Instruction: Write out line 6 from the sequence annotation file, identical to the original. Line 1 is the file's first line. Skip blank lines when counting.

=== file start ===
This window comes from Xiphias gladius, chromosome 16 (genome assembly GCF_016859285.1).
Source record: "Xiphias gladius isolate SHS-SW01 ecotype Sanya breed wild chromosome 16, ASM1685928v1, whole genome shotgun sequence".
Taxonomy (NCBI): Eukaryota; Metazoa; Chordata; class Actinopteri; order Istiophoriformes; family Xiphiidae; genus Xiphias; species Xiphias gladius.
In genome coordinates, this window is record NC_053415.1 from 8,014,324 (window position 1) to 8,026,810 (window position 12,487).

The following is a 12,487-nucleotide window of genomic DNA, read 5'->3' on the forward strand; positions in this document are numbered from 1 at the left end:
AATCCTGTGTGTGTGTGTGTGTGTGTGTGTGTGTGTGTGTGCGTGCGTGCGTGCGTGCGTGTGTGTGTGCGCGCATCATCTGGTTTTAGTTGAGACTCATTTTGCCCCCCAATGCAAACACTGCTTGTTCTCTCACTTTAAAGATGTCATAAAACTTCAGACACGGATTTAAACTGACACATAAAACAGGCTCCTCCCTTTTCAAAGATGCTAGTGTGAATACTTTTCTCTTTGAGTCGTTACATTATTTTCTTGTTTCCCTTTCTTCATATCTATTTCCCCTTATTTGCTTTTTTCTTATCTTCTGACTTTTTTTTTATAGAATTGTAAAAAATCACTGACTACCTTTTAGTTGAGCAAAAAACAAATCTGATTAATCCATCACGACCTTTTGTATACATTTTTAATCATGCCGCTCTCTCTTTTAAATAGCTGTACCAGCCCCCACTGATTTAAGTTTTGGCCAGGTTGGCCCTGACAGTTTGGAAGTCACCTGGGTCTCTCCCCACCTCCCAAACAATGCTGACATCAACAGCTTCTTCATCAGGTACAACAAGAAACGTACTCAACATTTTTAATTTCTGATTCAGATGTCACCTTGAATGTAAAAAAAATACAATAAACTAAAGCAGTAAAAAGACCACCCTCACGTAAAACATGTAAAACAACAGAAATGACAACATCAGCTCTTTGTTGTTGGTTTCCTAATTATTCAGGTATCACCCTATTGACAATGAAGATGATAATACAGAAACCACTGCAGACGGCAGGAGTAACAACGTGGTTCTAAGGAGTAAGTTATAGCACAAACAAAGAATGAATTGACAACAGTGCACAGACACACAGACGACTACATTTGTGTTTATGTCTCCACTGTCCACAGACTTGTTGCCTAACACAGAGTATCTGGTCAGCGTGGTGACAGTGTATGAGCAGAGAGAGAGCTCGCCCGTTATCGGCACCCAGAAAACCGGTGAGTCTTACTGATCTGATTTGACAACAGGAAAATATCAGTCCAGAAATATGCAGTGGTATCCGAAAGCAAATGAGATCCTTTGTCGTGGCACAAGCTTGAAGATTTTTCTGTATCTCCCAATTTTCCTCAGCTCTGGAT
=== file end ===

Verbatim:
AATCCTGTGTGTGTGTGTGTGTGTGTGTGTGTGTGTGTGTGCGTGCGTGCGTGCGTGCGTGTGTGTGTGCGCGCATCATCTGGTTTTAGTTGAGACTCATTTTGCCCCCCAATGCAAACACTGCTTGTTCTCTCACTTTAAAGATGTCATAAAACTTCAGACACGGATTTAAACTGACACATAAAACAGGCTCCTCCCTTTTCAAAGATGCTAGTGTGAATACTTTTCTCTTTGAGTCGTTACATTATTTTCTTGTTTCCCTTTCTTCATATCTATTTCCCCTTATTTGCTTTTTTCTTATCTTCTGACTTTTTTTTTATAGAATTGTAAAAAATCACTGACTACCTTTTAGTTGAGCAAAAAACAAATCTGATTAATCCATCACGACCTTTTGTATACATTTTTAATCATGCCGCTCTCTCTTTTAAATAGCTGTACCAGCCCCCACTGATTTAAGTTTTGGCCAGGTTGGCCCTGACAGTTTGGAAGTCACCTGGGTCTCTCCCCACCTCCCAAACAATGCTGACATCAACAGCTTCTTCATCAGGTACAACAAGAAACGTACTCAACATTTTTAATTTCTGATTCAGATGTCACCTTGAATGTAAAAAAAATACAATAAACTAAAGCAGTAAAAAGACCACCCTCACGTAAAACATGTAAAACAACAGAAATGACAACATCAGCTCTTTGTTGTTGGTTTCCTAATTATTCAGGTATCACCCTATTGACAATGAAGATGATAATACAGAAACCACTGCAGACGGCAGGAGTAACAACGTGGTTCTAAGGAGTAAGTTATAGCACAAACAAAGAATGAATTGACAACAGTGCACAGACACACAGACGACTACATTTGTGTTTATGTCTCCACTGTCCACAGACTTGTTGCCTAACACAGAGTATCTGGTCAGCGTGGTGACAGTGTATGAGCAGAGAGAGAGCTCGCCCGTTATCGGCACCCAGAAAACCGGTGAGTCTTACTGATCTGATTTGACAACAGGAAAATATCAGTCCAGAAATATGCAGTGGTATCCGAAAGCAAATGAGATCCTTTGTCGTGGCACAAGCTTGAAGATTTTTCTGTATCTCCCAATTTTCCTCAGCTCTGGAT